1) In what seems to be a precautionary action, the Federal Government has given Nokia $40 million to do research on 5G, apparently to provide an option to Huawei. None of the money is ear-marked for research on health effects.
Huawei rival Nokia strikes $40-million research deal with Ottawa on 5G technology
“The funding comes amid a comprehensive national-security review of the potential involvement of Huawei in Canada’s 5G network”
2) It is more than coincidence that some other countries’ agencies, that have the responsibility to oversee EMR safety and to establish guidelines similar to Safety Code 6, use the same justification and repeat the same lies to hide the truth from the public they are hired to protect. There is industry bias in Health Canada and in Australia’s Australian Radiation Protection and Nuclear Safety Agency (ARPANSA) which results in statements like the following being provided to anyone asking for help, information or education. Websites are deliberately void of any mention of true independent science and promote only industry funded mis-statements.
“… “Decades of scientific research has found no evidence of any adverse health effects” and that “even studies looking at long-term damage, such as brain cancer, have not found evidence of increased harm.” He then claims that the health hazard debate rages on “fuelled by misinformation, scepticism and a complex psychological phenomenon known as the nocebo effect, it’s little wonder this contentious issue persists, particularly given wireless technologies are so pervasive.”
In relation to electromagnetic hypersensitivity (EHS), Verrender claims:
“Despite the countless stories suggesting a link between symptoms and exposure to electromagnetic fields in the media in recent years, the evidence from extensive scientific investigation paints a very different picture.”
3) A justification for the proliferation of wireless devices – but how to define “good”? This is an argument we’ve all heard as it applies to microwave radiation.
The greatest good for the greatest number: A doctrine of acceptable losses
“Good” has, however, become associated with “goods,” that is, objects which consumers and businesses buy to further their personal and occupational goals…
What I want to point out is that “the greatest number” implies a doctrine of “acceptable losses.” If the net benefits of any course of action are measured for society as a whole instead of for every individual, then actions which kill many people are justified on the basis of the benefit to those who remain living. Such benefits are presumed to outweigh the loss incurred by those dying and those related to the deceased…
But, because so much of modern society runs on what is operationally the greatest-good-for-the-greatest-number principle, we are now faced with multiple categories of “acceptable losses.” Each purveyor of hazardous products or practices tries to play down the losses and ridicule the victims.”
Health Canada’s [HC] guideline for risk assessment has been used to explain why potentially dangerous devices or products (consider cell phones) are not banned. Are the costs of doing something greater, in HC’s consideration, than doing nothing? Wait until the healthcare costs, and the number of people dying, are added into the equation. The guideline for risk assessment and management sounds good (largely) until you include the costs/economic consideration.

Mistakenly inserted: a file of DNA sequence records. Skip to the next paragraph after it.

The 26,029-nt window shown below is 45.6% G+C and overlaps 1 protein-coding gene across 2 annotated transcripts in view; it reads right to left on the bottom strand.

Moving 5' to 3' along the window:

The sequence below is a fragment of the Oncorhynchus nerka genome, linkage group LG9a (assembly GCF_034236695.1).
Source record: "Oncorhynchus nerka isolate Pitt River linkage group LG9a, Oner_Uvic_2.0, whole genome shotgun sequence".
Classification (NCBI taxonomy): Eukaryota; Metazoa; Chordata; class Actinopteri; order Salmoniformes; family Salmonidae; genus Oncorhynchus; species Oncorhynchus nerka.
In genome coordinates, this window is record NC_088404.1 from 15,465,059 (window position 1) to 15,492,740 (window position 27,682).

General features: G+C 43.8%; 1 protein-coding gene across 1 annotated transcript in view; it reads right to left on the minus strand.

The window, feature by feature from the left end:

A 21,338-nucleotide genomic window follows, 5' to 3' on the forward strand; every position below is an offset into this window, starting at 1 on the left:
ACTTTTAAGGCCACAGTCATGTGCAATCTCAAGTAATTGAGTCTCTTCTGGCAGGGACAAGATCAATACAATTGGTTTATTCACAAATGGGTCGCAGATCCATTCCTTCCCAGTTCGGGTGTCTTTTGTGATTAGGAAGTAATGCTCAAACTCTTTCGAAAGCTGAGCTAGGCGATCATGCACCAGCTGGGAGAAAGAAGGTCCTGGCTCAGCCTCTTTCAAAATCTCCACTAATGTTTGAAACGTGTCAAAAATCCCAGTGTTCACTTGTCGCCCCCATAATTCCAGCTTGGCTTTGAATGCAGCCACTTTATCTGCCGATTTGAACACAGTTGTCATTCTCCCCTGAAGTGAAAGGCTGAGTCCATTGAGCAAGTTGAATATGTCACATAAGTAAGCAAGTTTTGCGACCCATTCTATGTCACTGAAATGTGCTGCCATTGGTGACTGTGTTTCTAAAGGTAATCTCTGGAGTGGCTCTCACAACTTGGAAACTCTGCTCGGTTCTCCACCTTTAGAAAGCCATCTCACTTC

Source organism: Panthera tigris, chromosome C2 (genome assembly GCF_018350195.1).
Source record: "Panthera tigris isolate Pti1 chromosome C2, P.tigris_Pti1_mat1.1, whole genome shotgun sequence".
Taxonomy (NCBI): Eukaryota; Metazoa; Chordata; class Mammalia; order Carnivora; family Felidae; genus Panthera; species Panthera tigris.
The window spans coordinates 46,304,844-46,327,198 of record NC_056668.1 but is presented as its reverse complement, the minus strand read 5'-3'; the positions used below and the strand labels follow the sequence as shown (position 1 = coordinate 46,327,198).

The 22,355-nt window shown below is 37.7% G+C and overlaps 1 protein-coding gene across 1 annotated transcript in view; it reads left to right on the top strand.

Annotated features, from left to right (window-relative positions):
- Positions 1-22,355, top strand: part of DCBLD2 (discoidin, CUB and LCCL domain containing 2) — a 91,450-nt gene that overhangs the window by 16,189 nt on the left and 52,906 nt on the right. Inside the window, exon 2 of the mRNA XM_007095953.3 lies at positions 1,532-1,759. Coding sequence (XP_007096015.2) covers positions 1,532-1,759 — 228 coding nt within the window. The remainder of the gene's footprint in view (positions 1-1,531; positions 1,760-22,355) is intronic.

Costs to whom? How much is an individual’s health worth compared to the convenience of a cell phone or Wi-Fi?
Health Canada Decision-Making Framework for Identifying, Assessing, and Managing Health Risks – August 1, 2000
“2.2.2 Assess Benefits
The inclusion of benefit assessment (and consequently the comparison of risks and benefits) as part of the decision-making framework, is not intended to imply that benefits (known or potential) must be assessed in every situation, but rather that it should be undertaken in a consistent and systematic manner in situations where it is appropriate to do so….
Technical specialists (in this case, economists) play the lead role in benefit assessment and in making risk/benefit comparisons. However, there is a role for other participants to play, including scientists responsible for the risk assessment, policy makers, and interested and affected parties. Like risk assessments, benefit assessments and risk/benefit comparisons provide a key source of information for risk management decision-making, and consequently play an important role in ensuring that risk management goals are met. Policy makers and interested and affected parties can help to ensure that assessments are focused on the benefits of most relevance, and that appropriate consideration is given to specific populations and equity issues. Other technical specialists, particularly scientists, can provide guidance in the use of risk assessment results in risk/benefit comparisons, and can flag additional risk information needs. The manner and extent of involvement will depend on many factors as noted in the Identify the Issue and Its Context section above…”
Sharon Noble, Director, Coalition to Stop Smart Meters
“Nor, as others have suggested do I make statements that such radiation is safe.” ~ British Columbia Provincial Health Officer, Dr. Perry Kendall
But he does say, “The conclusions of them all are that at present levels of exposure, there is no evidence of harm to the populations exposed.”
Doesn’t ‘no harm’ = ‘safe’ ? Good try, Dr. Kendall.